If you are sickened by what's available to you via the media today, imagine it without the impact of Brennan. Do you think you'd ever read about who's doing what, with which and to whom down at city hall? Would you like to see television run by those who write bulletins for the post office? Picture news reportage filtered through 48 layers of Pentagon press spokespersons or the gobbledygook of your average city manager.

You know more than you otherwise would thanks to William J. Brennan.

All his life, the little giant was able to practice what most only preach: that this country protects the rights of the individual, no matter how weak, flaky, disreputable or despicable.

Godspeed and thank you.

Be well. Raise hell.

Equal Rights Betrayal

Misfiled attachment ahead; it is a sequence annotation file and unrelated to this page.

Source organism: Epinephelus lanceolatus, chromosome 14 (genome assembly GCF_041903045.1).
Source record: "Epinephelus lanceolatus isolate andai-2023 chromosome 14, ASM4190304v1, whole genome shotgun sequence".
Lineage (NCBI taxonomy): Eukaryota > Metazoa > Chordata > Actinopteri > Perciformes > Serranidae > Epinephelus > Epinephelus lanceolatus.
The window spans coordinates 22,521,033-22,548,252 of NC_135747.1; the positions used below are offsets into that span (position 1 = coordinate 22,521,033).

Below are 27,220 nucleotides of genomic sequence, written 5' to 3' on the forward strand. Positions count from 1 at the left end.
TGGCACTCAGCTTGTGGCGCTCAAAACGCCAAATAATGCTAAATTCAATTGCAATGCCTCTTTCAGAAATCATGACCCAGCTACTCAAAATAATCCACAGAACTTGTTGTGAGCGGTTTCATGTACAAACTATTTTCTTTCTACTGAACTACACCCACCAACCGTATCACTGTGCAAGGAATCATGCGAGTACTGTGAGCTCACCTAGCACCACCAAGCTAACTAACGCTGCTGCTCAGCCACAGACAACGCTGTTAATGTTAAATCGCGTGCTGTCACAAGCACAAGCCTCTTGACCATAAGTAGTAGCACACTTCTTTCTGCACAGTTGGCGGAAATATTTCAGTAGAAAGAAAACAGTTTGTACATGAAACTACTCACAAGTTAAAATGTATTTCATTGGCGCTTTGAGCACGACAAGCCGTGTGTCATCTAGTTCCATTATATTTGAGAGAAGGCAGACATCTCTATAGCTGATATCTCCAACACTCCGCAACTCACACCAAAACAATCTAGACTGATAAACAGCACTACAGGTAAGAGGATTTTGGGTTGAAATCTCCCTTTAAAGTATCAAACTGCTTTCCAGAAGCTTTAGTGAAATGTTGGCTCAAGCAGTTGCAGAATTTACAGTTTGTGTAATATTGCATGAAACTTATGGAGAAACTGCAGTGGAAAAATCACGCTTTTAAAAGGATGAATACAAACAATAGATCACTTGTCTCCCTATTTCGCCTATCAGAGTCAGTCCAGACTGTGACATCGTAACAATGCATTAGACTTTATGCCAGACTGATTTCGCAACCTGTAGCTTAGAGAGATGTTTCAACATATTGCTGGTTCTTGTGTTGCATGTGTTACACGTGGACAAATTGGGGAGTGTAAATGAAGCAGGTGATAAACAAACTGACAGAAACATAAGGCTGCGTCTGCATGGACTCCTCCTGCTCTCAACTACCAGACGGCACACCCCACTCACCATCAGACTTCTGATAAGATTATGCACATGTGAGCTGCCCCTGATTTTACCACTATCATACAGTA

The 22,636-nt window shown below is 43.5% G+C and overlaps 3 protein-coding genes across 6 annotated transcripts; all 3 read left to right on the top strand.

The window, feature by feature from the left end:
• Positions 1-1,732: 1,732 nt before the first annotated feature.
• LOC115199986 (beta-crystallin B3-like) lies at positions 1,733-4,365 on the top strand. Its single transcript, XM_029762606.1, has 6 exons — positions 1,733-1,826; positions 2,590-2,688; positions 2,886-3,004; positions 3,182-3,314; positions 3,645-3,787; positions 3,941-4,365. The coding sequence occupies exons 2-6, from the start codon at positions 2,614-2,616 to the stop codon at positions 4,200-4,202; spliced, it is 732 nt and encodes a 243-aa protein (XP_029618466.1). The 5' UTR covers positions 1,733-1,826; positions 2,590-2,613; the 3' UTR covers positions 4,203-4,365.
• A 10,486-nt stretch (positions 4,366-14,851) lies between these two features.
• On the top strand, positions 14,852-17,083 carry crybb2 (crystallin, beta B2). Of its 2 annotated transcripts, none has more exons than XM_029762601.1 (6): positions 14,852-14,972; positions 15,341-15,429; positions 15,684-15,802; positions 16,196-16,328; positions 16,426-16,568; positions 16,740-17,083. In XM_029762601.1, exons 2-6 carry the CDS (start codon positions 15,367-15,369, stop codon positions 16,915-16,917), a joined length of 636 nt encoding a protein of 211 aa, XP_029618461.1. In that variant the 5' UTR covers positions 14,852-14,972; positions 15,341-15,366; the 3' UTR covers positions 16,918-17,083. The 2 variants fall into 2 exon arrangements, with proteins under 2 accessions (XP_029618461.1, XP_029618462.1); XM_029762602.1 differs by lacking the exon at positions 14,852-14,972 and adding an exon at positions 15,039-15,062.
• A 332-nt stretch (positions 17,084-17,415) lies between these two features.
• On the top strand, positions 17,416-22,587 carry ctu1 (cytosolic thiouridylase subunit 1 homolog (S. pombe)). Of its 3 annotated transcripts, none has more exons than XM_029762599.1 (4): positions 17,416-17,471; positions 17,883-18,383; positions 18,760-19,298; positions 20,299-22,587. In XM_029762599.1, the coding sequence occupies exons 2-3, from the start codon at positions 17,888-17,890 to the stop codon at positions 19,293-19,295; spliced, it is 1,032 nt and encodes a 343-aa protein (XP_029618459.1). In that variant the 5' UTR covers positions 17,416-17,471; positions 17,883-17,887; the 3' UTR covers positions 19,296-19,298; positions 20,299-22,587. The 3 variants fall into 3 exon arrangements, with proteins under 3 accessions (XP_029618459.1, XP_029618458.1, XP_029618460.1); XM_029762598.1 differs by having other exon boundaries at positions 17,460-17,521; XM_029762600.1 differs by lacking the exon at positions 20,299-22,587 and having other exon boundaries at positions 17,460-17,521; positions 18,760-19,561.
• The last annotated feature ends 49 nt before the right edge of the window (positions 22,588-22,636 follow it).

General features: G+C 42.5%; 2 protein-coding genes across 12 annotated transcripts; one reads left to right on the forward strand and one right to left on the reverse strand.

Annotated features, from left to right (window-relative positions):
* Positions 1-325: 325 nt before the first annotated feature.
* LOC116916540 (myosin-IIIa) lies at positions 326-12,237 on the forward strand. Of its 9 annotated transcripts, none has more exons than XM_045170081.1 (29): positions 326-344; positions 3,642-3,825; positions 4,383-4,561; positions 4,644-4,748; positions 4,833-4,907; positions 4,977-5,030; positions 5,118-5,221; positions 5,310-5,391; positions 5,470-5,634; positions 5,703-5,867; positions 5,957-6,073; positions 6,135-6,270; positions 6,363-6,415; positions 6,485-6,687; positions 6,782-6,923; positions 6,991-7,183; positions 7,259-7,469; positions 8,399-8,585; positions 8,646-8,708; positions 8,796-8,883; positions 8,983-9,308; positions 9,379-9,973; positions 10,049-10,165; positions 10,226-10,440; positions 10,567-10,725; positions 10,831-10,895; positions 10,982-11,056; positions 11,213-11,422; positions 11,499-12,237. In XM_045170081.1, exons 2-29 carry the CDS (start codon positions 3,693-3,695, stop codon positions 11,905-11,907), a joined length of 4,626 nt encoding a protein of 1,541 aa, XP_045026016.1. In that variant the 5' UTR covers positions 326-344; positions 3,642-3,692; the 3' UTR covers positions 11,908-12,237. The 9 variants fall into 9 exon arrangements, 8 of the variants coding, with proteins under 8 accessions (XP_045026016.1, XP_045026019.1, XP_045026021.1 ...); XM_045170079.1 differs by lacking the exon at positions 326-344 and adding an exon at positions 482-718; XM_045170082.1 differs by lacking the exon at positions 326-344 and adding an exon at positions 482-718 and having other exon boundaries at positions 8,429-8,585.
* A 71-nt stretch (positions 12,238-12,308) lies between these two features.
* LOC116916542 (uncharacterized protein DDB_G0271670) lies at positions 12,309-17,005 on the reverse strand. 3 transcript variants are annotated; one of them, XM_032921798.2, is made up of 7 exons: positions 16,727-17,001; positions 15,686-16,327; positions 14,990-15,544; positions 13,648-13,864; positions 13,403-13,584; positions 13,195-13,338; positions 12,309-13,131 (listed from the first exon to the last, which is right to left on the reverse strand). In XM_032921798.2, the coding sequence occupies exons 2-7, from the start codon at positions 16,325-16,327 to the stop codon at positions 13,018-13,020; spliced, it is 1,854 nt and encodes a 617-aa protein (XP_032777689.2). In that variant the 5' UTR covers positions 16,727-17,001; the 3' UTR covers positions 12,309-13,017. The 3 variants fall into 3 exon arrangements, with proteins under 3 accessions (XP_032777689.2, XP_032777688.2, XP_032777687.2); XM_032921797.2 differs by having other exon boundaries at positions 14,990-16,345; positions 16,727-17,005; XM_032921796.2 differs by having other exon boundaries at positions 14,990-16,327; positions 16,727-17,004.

ERA back before the Nevada Legislature two decades later. Sen. Neal still rules from afar.
Barbwire by Barbano / Expanded from the 2-28-2017 Sparks Tribune / Updated 3-1 and 3-3-2017

Copyright © 1997, 2014, 2017 Andrew Barbano
Andrew Barbano is a Reno-based syndicated columnist and 28-year Nevadan.
Barbwire by Barbano has appeared in the Sparks Tribune since 1988. Parts of this column were originally published 7/27/97.

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2017 UPDATE: Andrew Barbano is a 48-year Nevadan, editor of and; and former chair of the City of Reno's Citizens Cable Compliance Committee, He is producer of Nevada's annual César Chávez Day celebration and serves as first vice-president, political action chair and webmaster of the Reno-Sparks NAACP. As always, his opinions are strictly his own. E-mail

The Barbwire's Silver Anniversary: 1988-2013

Barbwire by Barbano moved to Nevada's Daily Sparks Tribune on Aug. 12, 1988, and has originated in them parts ever since.

Whom to blame: How a hall-of-famer's hunch birthed the Barbwire in August of 1987